In February 2016, ieDigital published a white paper called Bridging the Gap, which outlined the particular collection challenges faced by utility providers, and asked how far digital collection techniques could go towards mitigating them. Water, gas and electricity providers, it proposed, were at a disadvantage compared with lending institutions, thanks to having more enforcement limitations, more vulnerable customers, and lower placement in debtor priority, among other factors.
But while the utilities sector is commonly held to have a tougher job than banking when it comes to collecting overdue payments, the evidence for this (even though it comes from experts) has largely been anecdotal. As such, in this follow-up to Bridging the Gap, we’ve set out to test some of the assertions from our previous paper via extensive consumer research.
In early September 2016, we set out to survey 2,000 UK citizens on their approach to bill payments and debt across utilities and financial services. The results demonstrated not only that utility companies do indeed face a disadvantage compared with lending businesses when it comes to collection activity, but that digital interaction with customers appears to be the best tool they have in overcoming the disadvantage.
First things first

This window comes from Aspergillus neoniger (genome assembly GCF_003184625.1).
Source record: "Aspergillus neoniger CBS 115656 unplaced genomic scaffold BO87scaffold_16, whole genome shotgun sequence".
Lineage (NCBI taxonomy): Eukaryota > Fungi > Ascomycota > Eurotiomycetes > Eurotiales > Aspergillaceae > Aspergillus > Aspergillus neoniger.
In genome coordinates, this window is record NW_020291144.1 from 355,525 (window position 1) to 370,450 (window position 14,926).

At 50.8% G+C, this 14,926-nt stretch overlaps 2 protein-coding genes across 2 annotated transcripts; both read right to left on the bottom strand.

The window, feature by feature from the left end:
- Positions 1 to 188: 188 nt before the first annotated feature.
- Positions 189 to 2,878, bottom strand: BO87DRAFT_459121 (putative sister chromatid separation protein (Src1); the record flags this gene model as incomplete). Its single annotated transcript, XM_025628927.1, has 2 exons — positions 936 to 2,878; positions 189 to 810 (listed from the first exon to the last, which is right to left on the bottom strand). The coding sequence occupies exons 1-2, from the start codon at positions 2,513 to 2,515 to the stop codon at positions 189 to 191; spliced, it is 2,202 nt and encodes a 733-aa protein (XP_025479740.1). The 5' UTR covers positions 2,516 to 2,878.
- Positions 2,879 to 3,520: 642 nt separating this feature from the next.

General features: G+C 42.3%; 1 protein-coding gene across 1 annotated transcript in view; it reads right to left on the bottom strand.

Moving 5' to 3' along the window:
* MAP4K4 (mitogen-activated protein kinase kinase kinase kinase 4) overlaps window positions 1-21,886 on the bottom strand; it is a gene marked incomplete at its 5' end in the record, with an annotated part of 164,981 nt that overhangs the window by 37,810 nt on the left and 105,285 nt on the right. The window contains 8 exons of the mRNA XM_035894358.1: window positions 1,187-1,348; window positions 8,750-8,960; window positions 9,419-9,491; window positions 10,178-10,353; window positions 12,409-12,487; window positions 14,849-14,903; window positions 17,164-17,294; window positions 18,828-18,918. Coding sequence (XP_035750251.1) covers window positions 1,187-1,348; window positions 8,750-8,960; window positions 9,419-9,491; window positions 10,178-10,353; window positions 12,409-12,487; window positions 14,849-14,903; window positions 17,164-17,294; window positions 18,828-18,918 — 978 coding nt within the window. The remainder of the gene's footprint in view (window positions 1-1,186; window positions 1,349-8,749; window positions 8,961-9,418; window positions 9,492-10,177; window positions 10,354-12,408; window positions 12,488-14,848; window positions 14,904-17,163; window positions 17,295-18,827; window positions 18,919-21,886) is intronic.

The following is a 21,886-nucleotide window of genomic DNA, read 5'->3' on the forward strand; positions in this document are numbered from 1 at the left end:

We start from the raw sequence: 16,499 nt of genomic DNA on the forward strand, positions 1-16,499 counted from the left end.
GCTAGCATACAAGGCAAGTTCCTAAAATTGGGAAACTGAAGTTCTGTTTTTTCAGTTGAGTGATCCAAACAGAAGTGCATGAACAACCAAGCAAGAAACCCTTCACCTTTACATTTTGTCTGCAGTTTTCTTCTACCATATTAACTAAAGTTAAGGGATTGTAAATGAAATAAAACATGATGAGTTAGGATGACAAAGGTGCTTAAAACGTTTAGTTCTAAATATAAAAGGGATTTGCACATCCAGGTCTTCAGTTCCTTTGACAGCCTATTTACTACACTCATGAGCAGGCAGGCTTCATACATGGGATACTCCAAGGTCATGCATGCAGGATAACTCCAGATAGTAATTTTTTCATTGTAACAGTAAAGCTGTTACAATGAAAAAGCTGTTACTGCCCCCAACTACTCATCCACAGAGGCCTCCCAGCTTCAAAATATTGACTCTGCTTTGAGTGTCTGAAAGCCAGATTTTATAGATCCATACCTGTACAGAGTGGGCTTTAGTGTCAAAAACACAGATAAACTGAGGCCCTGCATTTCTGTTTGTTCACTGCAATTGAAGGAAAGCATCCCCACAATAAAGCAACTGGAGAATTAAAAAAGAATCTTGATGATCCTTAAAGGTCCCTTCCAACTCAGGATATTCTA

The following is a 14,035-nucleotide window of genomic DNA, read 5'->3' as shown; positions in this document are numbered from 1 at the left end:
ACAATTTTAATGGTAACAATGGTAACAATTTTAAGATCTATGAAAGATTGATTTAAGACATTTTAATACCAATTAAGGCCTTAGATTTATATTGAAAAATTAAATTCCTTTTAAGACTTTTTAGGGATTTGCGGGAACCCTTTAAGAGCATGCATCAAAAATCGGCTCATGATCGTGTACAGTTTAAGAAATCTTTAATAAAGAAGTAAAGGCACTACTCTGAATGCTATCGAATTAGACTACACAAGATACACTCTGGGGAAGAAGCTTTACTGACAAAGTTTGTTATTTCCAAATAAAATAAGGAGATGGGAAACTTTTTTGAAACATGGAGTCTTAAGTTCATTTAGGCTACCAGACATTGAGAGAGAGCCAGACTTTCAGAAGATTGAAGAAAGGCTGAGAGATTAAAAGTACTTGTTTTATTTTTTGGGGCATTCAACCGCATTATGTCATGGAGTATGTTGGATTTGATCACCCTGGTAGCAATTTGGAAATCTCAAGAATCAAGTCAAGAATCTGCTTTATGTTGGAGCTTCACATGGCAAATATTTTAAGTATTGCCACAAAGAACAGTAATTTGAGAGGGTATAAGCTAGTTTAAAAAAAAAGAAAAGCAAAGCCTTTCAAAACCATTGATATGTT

Utility companies provide services nobody can live without: heat, light, power and water are basics for human survival. Yet, while one might think this would make utility payments the number one priority for consumers on a limited budget, the reality is of course more complex. In fact, because utility companies provide such vital services, they are much more limited than financial services providers when it comes to enforcement options. Disconnection of electricity or gas is a last resort, while disconnection of household water supply is illegal.
In part because of these limited enforcement options, and in part because utilities debts tend to be smaller than financial services debts (such as those on credit cards), utility suppliers often find themselves at the bottom of the ‘pecking order’, with customers with multiple debts prioritizing those connected with financial products.
We presented our survey respondents with a list of debt types, and asked them to identify which they would pay first if they had limited money – they could tick up to two of them. Figure 1 shows the proportion of the overall tick total each debt class received:
Figure 1: Consumer Debt Priorities